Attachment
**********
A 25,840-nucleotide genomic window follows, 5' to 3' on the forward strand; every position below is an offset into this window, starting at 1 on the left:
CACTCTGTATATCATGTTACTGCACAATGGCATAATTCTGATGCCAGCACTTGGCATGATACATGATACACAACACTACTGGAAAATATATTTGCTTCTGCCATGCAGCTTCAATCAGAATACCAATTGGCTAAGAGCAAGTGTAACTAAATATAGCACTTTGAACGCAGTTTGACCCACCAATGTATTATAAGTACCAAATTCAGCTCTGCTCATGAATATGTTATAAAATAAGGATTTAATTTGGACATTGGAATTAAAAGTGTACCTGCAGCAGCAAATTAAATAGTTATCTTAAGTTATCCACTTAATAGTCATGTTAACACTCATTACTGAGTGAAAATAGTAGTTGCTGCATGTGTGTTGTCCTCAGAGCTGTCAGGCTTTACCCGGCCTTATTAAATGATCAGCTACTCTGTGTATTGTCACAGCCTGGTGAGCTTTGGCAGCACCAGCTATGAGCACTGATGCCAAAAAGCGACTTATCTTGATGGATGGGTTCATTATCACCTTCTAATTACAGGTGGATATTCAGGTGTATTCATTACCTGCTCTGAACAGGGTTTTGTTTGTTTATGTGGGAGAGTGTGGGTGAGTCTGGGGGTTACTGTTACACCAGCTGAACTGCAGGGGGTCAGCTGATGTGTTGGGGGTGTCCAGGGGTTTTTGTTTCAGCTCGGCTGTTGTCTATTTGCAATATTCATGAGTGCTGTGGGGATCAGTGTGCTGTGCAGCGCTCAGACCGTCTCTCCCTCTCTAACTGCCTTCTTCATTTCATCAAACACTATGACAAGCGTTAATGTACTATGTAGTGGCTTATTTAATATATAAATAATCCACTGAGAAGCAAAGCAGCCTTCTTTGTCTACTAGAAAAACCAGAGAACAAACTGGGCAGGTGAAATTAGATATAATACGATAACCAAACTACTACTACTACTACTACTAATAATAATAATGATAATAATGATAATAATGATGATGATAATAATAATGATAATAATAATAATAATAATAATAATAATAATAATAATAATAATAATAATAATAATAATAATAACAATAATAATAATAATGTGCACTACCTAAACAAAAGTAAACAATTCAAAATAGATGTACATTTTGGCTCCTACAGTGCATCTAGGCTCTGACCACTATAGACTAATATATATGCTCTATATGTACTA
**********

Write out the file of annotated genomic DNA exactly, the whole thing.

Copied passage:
A 25,840-nucleotide genomic window follows, 5' to 3' on the forward strand; every position below is an offset into this window, starting at 1 on the left:
CACTCTGTATATCATGTTACTGCACAATGGCATAATTCTGATGCCAGCACTTGGCATGATACATGATACACAACACTACTGGAAAATATATTTGCTTCTGCCATGCAGCTTCAATCAGAATACCAATTGGCTAAGAGCAAGTGTAACTAAATATAGCACTTTGAACGCAGTTTGACCCACCAATGTATTATAAGTACCAAATTCAGCTCTGCTCATGAATATGTTATAAAATAAGGATTTAATTTGGACATTGGAATTAAAAGTGTACCTGCAGCAGCAAATTAAATAGTTATCTTAAGTTATCCACTTAATAGTCATGTTAACACTCATTACTGAGTGAAAATAGTAGTTGCTGCATGTGTGTTGTCCTCAGAGCTGTCAGGCTTTACCCGGCCTTATTAAATGATCAGCTACTCTGTGTATTGTCACAGCCTGGTGAGCTTTGGCAGCACCAGCTATGAGCACTGATGCCAAAAAGCGACTTATCTTGATGGATGGGTTCATTATCACCTTCTAATTACAGGTGGATATTCAGGTGTATTCATTACCTGCTCTGAACAGGGTTTTGTTTGTTTATGTGGGAGAGTGTGGGTGAGTCTGGGGGTTACTGTTACACCAGCTGAACTGCAGGGGGTCAGCTGATGTGTTGGGGGTGTCCAGGGGTTTTTGTTTCAGCTCGGCTGTTGTCTATTTGCAATATTCATGAGTGCTGTGGGGATCAGTGTGCTGTGCAGCGCTCAGACCGTCTCTCCCTCTCTAACTGCCTTCTTCATTTCATCAAACACTATGACAAGCGTTAATGTACTATGTAGTGGCTTATTTAATATATAAATAATCCACTGAGAAGCAAAGCAGCCTTCTTTGTCTACTAGAAAAACCAGAGAACAAACTGGGCAGGTGAAATTAGATATAATACGATAACCAAACTACTACTACTACTACTACTAATAATAATAATGATAATAATGATAATAATGATGATGATAATAATAATGATAATAATAATAATAATAATAATAATAATAATAATAATAATAATAATAATAATAATAATAATAACAATAATAATAATAATGTGCACTACCTAAACAAAAGTAAACAATTCAAAATAGATGTACATTTTGGCTCCTACAGTGCATCTAGGCTCTGACCACTATAGACTAATATATATGCTCTATATGTACTA